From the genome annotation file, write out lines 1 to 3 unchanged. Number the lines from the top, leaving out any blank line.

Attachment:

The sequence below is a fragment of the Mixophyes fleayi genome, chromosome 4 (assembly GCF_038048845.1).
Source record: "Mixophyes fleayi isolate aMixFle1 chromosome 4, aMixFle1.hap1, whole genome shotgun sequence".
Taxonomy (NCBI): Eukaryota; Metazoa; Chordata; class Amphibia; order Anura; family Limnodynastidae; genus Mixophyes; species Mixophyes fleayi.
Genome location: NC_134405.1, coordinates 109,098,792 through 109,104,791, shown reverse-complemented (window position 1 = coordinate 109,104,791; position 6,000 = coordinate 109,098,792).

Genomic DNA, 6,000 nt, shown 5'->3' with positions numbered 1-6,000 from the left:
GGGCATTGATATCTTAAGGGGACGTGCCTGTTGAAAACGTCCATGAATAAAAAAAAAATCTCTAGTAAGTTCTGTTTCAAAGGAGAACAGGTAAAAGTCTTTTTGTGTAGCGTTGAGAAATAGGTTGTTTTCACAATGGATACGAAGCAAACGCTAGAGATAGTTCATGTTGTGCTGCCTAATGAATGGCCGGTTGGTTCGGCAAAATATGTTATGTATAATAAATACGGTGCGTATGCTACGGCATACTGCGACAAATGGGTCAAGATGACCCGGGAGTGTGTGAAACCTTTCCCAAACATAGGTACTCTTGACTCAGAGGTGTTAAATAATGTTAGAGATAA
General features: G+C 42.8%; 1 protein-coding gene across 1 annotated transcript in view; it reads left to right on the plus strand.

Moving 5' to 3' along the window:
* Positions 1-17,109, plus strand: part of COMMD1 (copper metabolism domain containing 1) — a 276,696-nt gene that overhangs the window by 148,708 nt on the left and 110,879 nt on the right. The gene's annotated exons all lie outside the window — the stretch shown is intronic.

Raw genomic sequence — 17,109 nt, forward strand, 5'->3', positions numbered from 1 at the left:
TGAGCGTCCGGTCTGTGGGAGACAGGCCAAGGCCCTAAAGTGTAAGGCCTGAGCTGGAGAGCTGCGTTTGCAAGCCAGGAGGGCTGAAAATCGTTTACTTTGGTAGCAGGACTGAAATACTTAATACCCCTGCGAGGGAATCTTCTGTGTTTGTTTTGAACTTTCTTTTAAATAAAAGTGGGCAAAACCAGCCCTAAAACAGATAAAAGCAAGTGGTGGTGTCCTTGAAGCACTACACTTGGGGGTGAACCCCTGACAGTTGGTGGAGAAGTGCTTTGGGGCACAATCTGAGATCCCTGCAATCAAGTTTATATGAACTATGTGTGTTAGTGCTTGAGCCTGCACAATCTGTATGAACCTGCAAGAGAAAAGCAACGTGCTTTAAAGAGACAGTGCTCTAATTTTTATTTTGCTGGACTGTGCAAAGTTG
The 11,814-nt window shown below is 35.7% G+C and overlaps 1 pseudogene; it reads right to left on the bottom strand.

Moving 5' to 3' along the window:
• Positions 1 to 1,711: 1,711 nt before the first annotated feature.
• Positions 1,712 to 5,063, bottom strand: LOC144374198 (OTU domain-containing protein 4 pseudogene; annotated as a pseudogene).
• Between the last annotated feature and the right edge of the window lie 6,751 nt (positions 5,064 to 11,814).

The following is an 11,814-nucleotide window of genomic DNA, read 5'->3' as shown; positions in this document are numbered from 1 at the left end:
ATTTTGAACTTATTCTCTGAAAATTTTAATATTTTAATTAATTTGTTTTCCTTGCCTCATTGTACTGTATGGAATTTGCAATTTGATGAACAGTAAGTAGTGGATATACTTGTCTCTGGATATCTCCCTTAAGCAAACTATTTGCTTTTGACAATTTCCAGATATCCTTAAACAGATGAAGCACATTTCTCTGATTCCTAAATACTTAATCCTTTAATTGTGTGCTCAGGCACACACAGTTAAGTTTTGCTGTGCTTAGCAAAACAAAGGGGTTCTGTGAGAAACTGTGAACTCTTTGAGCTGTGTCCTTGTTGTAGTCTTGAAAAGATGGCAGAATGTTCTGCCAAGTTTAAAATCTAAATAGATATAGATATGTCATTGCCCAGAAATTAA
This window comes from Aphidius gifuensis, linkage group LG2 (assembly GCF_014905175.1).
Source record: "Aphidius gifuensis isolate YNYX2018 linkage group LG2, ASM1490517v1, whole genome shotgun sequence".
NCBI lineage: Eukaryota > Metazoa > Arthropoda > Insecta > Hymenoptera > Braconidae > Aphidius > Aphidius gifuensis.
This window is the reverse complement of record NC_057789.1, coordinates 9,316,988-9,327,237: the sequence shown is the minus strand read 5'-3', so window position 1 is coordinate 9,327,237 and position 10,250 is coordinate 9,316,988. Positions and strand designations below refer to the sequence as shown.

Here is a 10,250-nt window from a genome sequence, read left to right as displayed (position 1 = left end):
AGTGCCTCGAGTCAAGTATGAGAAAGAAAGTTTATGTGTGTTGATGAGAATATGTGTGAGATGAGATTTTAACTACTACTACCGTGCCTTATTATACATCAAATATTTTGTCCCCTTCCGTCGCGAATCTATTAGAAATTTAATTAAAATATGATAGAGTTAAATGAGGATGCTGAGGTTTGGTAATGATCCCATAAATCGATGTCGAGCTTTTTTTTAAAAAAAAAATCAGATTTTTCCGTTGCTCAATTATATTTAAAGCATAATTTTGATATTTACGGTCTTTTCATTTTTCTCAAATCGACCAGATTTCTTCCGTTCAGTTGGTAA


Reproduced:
The sequence below is a fragment of the Mixophyes fleayi genome, chromosome 4 (assembly GCF_038048845.1).
Source record: "Mixophyes fleayi isolate aMixFle1 chromosome 4, aMixFle1.hap1, whole genome shotgun sequence".
Taxonomy (NCBI): Eukaryota; Metazoa; Chordata; class Amphibia; order Anura; family Limnodynastidae; genus Mixophyes; species Mixophyes fleayi.